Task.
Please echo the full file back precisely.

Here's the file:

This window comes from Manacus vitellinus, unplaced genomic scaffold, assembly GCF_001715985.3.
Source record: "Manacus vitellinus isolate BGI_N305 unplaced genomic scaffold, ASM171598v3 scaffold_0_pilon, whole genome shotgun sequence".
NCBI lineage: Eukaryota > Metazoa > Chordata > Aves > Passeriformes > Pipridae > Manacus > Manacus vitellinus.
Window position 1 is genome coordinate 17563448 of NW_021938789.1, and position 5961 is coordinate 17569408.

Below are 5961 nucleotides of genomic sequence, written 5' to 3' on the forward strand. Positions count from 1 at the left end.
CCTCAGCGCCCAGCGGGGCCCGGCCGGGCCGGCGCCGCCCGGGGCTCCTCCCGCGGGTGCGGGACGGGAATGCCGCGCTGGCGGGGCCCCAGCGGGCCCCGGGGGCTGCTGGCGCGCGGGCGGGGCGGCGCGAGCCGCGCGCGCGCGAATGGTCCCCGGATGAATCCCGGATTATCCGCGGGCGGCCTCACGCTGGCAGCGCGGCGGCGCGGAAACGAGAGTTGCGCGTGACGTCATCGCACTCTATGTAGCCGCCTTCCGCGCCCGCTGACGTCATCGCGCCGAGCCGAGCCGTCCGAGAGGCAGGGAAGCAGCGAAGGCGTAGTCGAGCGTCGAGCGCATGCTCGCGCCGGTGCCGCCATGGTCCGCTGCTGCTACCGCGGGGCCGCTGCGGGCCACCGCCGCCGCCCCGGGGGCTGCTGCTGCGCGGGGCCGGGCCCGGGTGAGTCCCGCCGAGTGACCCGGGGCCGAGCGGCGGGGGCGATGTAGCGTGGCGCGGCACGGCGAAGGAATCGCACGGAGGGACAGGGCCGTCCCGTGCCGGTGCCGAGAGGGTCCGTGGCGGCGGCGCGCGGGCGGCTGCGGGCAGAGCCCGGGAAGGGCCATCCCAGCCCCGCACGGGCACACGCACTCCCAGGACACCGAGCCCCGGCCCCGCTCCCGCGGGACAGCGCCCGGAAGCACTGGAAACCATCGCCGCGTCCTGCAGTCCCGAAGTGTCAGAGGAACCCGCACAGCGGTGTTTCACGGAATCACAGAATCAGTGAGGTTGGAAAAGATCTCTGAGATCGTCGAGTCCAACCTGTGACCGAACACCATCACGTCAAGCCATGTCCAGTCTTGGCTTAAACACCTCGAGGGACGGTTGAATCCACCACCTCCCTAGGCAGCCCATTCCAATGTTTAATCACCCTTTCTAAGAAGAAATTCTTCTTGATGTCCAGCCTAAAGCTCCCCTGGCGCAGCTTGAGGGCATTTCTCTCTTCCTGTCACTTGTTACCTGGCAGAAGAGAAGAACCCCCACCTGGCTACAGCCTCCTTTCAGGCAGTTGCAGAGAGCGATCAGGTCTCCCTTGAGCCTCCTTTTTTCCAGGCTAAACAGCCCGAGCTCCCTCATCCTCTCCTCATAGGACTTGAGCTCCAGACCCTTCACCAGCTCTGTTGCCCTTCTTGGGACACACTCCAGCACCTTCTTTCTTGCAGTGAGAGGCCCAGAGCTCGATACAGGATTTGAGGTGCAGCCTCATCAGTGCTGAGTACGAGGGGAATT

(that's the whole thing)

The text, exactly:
This window comes from Manacus vitellinus, unplaced genomic scaffold, assembly GCF_001715985.3.
Source record: "Manacus vitellinus isolate BGI_N305 unplaced genomic scaffold, ASM171598v3 scaffold_0_pilon, whole genome shotgun sequence".
NCBI lineage: Eukaryota > Metazoa > Chordata > Aves > Passeriformes > Pipridae > Manacus > Manacus vitellinus.
Window position 1 is genome coordinate 17563448 of NW_021938789.1, and position 5961 is coordinate 17569408.

Below are 5961 nucleotides of genomic sequence, written 5' to 3' on the forward strand. Positions count from 1 at the left end.
CCTCAGCGCCCAGCGGGGCCCGGCCGGGCCGGCGCCGCCCGGGGCTCCTCCCGCGGGTGCGGGACGGGAATGCCGCGCTGGCGGGGCCCCAGCGGGCCCCGGGGGCTGCTGGCGCGCGGGCGGGGCGGCGCGAGCCGCGCGCGCGCGAATGGTCCCCGGATGAATCCCGGATTATCCGCGGGCGGCCTCACGCTGGCAGCGCGGCGGCGCGGAAACGAGAGTTGCGCGTGACGTCATCGCACTCTATGTAGCCGCCTTCCGCGCCCGCTGACGTCATCGCGCCGAGCCGAGCCGTCCGAGAGGCAGGGAAGCAGCGAAGGCGTAGTCGAGCGTCGAGCGCATGCTCGCGCCGGTGCCGCCATGGTCCGCTGCTGCTACCGCGGGGCCGCTGCGGGCCACCGCCGCCGCCCCGGGGGCTGCTGCTGCGCGGGGCCGGGCCCGGGTGAGTCCCGCCGAGTGACCCGGGGCCGAGCGGCGGGGGCGATGTAGCGTGGCGCGGCACGGCGAAGGAATCGCACGGAGGGACAGGGCCGTCCCGTGCCGGTGCCGAGAGGGTCCGTGGCGGCGGCGCGCGGGCGGCTGCGGGCAGAGCCCGGGAAGGGCCATCCCAGCCCCGCACGGGCACACGCACTCCCAGGACACCGAGCCCCGGCCCCGCTCCCGCGGGACAGCGCCCGGAAGCACTGGAAACCATCGCCGCGTCCTGCAGTCCCGAAGTGTCAGAGGAACCCGCACAGCGGTGTTTCACGGAATCACAGAATCAGTGAGGTTGGAAAAGATCTCTGAGATCGTCGAGTCCAACCTGTGACCGAACACCATCACGTCAAGCCATGTCCAGTCTTGGCTTAAACACCTCGAGGGACGGTTGAATCCACCACCTCCCTAGGCAGCCCATTCCAATGTTTAATCACCCTTTCTAAGAAGAAATTCTTCTTGATGTCCAGCCTAAAGCTCCCCTGGCGCAGCTTGAGGGCATTTCTCTCTTCCTGTCACTTGTTACCTGGCAGAAGAGAAGAACCCCCACCTGGCTACAGCCTCCTTTCAGGCAGTTGCAGAGAGCGATCAGGTCTCCCTTGAGCCTCCTTTTTTCCAGGCTAAACAGCCCGAGCTCCCTCATCCTCTCCTCATAGGACTTGAGCTCCAGACCCTTCACCAGCTCTGTTGCCCTTCTTGGGACACACTCCAGCACCTTCTTTCTTGCAGTGAGAGGCCCAGAGCTCGATACAGGATTTGAGGTGCAGCCTCATCAGTGCTGAGTACGAGGGGAATT